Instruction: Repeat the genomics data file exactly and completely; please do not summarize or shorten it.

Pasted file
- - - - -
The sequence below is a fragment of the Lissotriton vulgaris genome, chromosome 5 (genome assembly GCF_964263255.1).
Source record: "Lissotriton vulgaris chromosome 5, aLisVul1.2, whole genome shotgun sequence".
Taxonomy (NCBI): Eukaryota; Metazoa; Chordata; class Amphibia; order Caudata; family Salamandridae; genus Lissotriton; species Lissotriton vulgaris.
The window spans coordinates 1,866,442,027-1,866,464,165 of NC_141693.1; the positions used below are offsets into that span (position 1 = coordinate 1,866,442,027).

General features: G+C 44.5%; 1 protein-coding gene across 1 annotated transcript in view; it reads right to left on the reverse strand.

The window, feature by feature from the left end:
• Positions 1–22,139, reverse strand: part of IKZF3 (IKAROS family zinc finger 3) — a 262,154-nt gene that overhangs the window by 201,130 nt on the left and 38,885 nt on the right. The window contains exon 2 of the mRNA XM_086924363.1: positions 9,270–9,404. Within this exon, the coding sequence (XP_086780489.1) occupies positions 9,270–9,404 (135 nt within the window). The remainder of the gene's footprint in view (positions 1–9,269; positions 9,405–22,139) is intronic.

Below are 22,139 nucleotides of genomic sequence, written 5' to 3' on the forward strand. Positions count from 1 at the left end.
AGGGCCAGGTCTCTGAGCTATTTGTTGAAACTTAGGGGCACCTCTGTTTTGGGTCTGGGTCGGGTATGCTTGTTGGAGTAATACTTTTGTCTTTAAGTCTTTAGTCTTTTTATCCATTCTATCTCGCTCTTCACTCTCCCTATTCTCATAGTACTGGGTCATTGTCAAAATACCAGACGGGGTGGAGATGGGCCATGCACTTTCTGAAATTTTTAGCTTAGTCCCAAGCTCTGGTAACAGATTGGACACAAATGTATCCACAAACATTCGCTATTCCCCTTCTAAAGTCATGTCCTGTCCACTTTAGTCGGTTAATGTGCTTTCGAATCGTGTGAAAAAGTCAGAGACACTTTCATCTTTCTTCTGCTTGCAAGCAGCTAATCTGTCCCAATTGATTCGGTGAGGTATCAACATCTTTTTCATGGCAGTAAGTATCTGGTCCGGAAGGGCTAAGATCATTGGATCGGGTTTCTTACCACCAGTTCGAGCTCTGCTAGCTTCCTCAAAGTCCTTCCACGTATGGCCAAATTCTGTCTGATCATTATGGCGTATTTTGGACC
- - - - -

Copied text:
The sequence below is a fragment of the Lissotriton vulgaris genome, chromosome 5 (genome assembly GCF_964263255.1).
Source record: "Lissotriton vulgaris chromosome 5, aLisVul1.2, whole genome shotgun sequence".
Taxonomy (NCBI): Eukaryota; Metazoa; Chordata; class Amphibia; order Caudata; family Salamandridae; genus Lissotriton; species Lissotriton vulgaris.
The window spans coordinates 1,866,442,027-1,866,464,165 of NC_141693.1; the positions used below are offsets into that span (position 1 = coordinate 1,866,442,027).

General features: G+C 44.5%; 1 protein-coding gene across 1 annotated transcript in view; it reads right to left on the reverse strand.

The window, feature by feature from the left end:
• Positions 1–22,139, reverse strand: part of IKZF3 (IKAROS family zinc finger 3) — a 262,154-nt gene that overhangs the window by 201,130 nt on the left and 38,885 nt on the right. The window contains exon 2 of the mRNA XM_086924363.1: positions 9,270–9,404. Within this exon, the coding sequence (XP_086780489.1) occupies positions 9,270–9,404 (135 nt within the window). The remainder of the gene's footprint in view (positions 1–9,269; positions 9,405–22,139) is intronic.

Below are 22,139 nucleotides of genomic sequence, written 5' to 3' on the forward strand. Positions count from 1 at the left end.
AGGGCCAGGTCTCTGAGCTATTTGTTGAAACTTAGGGGCACCTCTGTTTTGGGTCTGGGTCGGGTATGCTTGTTGGAGTAATACTTTTGTCTTTAAGTCTTTAGTCTTTTTATCCATTCTATCTCGCTCTTCACTCTCCCTATTCTCATAGTACTGGGTCATTGTCAAAATACCAGACGGGGTGGAGATGGGCCATGCACTTTCTGAAATTTTTAGCTTAGTCCCAAGCTCTGGTAACAGATTGGACACAAATGTATCCACAAACATTCGCTATTCCCCTTCTAAAGTCATGTCCTGTCCACTTTAGTCGGTTAATGTGCTTTCGAATCGTGTGAAAAAGTCAGAGACACTTTCATCTTTCTTCTGCTTGCAAGCAGCTAATCTGTCCCAATTGATTCGGTGAGGTATCAACATCTTTTTCATGGCAGTAAGTATCTGGTCCGGAAGGGCTAAGATCATTGGATCGGGTTTCTTACCACCAGTTCGAGCTCTGCTAGCTTCCTCAAAGTCCTTCCACGTATGGCCAAATTCTGTCTGATCATTATGGCGTATTTTGGACC